On August 31, the world pauses to remember all those who have been impacted by substance use disorders. International Overdose Awareness Day, which works to raise awareness of overdoses and reduce the stigma of drug-related deaths, is a reminder that addiction impacts children as well as adults.
“As we remember our loved ones who have passed before their time, we know more work needs to be done,” said William Goldman, DO, medical director of the Addiction Services Program at Akron Children’s Hospital. “The disease of addiction is still active in our communities, and I am proud of the work that Akron Children’s is doing to bring awareness and treatment to our youth. This is an opportunity to change the lives of our children who are facing substance use disorders. I am thankful for the support we receive from our community, our institution and our donors that supports the programming that Akron Children’s provides.”
The Addiction Services Program, which is part of the Lois and John Orr Family Behavioral Health Center, recently announced plans to expand.
The program now includes evidenced-based outpatient treatment services for children and youth with substance use disorders up to age 18. This includes medication-assisted treatment for withdrawal management and ongoing maintenance along with individual and family counseling.
These services compliment the ongoing education, prevention, screening, care coordination, community outreach and referral.
“Substance abuse is a complex societal problem and, contrary to what some people may think, it is a pediatric problem,” said Sarah Friebert, MD, founder and director of Akron Children’s Haslinger Family Pediatric Palliative Care Center and the Sarah Elizabeth Friebert, MD Leadership Chair in Pediatric Palliative Care, who was instrumental in creating the Addiction Services Program.
Risky behavior in teens, such as drinking alcohol and smoking marijuana, can have long-term consequences as lower drug initiation age is strongly correlated with later drug and alcohol abuse and dependence.
And while heroin is not commonly used among high school students, the rate of use increases significantly among those 18-25 years old.
“People don’t wake up on the morning of their 18th birthday and put a needle in their arm,” said Dr. Friebert. “Something has been happening all along, and youth is the time when we have an opportunity to educate and prevent what can become a very disabling, lifelong process.”
Michelle Bestic, PharmD, a clinical pharmacologist and member of the addiction services team, said a major goal for the program is to help remove the stigma surrounding addiction.
“Addiction thrives in silence; it flourishes in the dark,” she said.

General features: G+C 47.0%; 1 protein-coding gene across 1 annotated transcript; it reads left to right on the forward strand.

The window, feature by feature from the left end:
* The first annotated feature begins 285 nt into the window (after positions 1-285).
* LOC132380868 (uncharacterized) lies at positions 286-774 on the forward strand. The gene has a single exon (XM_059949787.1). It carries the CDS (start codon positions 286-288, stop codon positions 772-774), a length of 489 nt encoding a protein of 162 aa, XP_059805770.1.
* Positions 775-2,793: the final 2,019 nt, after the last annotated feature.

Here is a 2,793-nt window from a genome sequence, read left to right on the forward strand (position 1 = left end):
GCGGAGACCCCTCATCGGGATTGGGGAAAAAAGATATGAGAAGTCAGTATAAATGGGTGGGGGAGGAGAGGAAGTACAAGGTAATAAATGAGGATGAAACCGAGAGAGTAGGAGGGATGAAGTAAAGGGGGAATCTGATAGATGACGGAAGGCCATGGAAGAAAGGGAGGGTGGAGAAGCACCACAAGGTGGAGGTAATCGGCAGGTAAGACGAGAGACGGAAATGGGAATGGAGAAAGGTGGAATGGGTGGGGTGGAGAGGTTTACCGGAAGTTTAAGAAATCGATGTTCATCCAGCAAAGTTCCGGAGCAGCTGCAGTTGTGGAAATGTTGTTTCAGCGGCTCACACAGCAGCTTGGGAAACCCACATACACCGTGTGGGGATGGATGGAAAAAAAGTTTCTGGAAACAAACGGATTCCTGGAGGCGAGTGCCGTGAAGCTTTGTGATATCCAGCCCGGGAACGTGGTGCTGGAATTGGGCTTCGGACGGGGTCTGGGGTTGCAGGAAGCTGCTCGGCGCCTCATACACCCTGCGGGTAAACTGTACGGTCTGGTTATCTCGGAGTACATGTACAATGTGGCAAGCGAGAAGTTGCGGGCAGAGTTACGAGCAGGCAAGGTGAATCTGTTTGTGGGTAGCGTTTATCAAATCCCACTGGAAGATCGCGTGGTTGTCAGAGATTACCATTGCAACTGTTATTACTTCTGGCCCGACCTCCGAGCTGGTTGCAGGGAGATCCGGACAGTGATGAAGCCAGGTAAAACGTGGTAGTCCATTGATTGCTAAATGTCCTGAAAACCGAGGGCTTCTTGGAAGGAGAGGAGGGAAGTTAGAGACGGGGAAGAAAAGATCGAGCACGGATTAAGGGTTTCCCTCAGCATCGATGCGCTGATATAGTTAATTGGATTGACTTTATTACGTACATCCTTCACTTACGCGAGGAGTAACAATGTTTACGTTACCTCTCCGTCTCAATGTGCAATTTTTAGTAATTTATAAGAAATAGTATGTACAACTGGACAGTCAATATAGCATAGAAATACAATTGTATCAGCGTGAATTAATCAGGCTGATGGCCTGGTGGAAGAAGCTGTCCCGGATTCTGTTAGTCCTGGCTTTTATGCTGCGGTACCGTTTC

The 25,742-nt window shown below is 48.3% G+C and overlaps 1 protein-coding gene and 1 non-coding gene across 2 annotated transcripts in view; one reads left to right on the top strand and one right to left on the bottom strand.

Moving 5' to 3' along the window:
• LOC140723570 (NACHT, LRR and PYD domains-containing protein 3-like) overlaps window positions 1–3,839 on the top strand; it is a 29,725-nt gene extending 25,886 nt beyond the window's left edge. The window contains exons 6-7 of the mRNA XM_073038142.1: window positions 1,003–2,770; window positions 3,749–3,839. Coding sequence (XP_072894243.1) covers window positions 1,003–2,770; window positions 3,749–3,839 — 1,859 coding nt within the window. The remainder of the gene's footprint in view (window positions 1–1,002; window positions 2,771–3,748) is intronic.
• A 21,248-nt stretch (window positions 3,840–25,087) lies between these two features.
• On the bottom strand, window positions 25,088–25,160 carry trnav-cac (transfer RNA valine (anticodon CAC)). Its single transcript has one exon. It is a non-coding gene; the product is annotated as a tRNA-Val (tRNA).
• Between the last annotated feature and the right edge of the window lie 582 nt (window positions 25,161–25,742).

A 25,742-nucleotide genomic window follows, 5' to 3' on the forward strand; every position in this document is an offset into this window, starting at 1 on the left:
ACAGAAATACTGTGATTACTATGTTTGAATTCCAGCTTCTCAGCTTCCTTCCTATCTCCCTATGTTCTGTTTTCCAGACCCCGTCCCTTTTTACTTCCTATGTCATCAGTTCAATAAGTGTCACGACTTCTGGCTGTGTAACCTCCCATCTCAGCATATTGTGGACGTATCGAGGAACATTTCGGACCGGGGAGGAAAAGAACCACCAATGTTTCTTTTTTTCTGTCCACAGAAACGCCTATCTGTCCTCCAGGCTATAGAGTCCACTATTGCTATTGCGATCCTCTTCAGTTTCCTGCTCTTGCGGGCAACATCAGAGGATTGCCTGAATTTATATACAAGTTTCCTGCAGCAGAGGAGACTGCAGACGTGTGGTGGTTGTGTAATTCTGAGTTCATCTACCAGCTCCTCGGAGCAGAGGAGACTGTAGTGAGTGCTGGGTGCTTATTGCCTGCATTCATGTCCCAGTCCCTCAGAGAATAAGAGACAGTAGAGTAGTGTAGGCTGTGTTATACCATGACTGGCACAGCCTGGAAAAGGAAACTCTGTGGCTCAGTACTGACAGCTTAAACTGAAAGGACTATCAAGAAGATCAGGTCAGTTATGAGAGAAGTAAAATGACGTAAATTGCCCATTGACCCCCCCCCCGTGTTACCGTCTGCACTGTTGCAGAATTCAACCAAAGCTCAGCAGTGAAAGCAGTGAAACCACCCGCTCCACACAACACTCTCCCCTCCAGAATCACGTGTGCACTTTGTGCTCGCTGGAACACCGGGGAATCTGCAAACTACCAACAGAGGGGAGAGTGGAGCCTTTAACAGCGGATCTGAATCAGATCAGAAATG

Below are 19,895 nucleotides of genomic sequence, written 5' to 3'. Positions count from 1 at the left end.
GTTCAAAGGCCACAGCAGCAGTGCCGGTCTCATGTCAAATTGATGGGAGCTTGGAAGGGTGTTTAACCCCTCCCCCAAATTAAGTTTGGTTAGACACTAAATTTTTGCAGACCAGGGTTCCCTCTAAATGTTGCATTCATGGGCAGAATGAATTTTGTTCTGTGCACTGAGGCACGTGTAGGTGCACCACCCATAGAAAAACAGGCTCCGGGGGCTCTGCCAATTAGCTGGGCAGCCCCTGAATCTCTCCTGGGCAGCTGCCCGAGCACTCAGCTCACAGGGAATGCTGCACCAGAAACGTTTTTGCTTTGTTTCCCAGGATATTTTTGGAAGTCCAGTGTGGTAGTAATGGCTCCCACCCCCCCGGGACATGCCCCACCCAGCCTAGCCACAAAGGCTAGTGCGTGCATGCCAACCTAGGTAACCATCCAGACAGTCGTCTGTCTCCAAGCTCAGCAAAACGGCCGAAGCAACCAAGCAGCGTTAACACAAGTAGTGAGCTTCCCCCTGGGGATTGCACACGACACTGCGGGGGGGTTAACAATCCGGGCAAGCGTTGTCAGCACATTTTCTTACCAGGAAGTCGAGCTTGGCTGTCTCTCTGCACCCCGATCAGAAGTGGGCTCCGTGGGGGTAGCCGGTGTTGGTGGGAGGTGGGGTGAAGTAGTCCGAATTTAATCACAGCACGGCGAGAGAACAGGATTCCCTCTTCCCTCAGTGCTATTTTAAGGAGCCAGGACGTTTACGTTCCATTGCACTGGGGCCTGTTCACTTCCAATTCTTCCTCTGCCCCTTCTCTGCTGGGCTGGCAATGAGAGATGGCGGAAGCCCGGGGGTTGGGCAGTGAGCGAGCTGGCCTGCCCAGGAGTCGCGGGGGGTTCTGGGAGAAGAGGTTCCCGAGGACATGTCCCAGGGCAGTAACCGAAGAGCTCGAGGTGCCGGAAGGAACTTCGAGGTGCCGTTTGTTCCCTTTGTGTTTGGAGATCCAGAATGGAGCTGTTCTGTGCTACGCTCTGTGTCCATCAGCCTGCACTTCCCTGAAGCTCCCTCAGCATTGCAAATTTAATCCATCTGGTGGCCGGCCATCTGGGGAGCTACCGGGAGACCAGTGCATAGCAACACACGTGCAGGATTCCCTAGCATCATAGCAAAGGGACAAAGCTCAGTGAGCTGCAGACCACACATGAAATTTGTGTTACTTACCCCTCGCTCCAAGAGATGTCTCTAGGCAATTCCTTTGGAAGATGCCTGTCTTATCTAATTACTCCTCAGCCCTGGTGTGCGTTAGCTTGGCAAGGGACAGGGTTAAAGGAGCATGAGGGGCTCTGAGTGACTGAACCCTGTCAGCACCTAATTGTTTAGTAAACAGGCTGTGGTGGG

The program is funded in part with support from FedEx Custom Critical, Marci Matthews, Harvey and Kim Nelson, Friends of Akron Children’s Hospital, Bob and Regina Cooper and Don Sitts.
The first major gift of $300,000 was announced in 2018 and came from Brian Malone and Lea Heidman, who lost their daughter, Alyssa Apostolakis, to a drug overdose.
Alyssa’s story is all too familiar in the nation’s opioid epidemic. As a teen growing up in Medina, she was prescribed opioids after several surgeries, and having a history of depression only increased her risk. Despite the love and support of her family and access to top-notch medical care, she could not overcome her addiction and eventually succumbed to it in 2015 at age 21.
Lea describes Alyssa as artistic, musical, fun and full of compassion for others. But her struggle was real. Lea and Brian were hopeful after Alyssa went to an out-of-state residential treatment program during high school, and the outlook was bright when she went to college in North Carolina.
But, during her freshman year of college, she met a boy who introduced her to heroin.
“She was very stealth at hiding her addiction,” said Lea. “We were going to see her in 5 days – go on a family vacation – when we received the call from the sheriff’s office.”
Lea and Brian believe they are carrying on Alyssa’s legacy in working with Akron Children’s to create this program.
“We are doing this to fulfill Alyssa’s dream,” said Lea. “Her goal in college was to help other people struggling with addiction.”
Added Brian, “We might not ever know who we are helping, but it doesn’t matter.”
Brian and Lea hope the program at Akron Children’s gives parents the resources they need, especially early on. Educational matgo
erials in the program will be branded “Alyssa Promise.”
“Ultimately, our goal is to prevent other parents from having to receive a call like we did,” said Brian.
For more information, call 330-543-5015.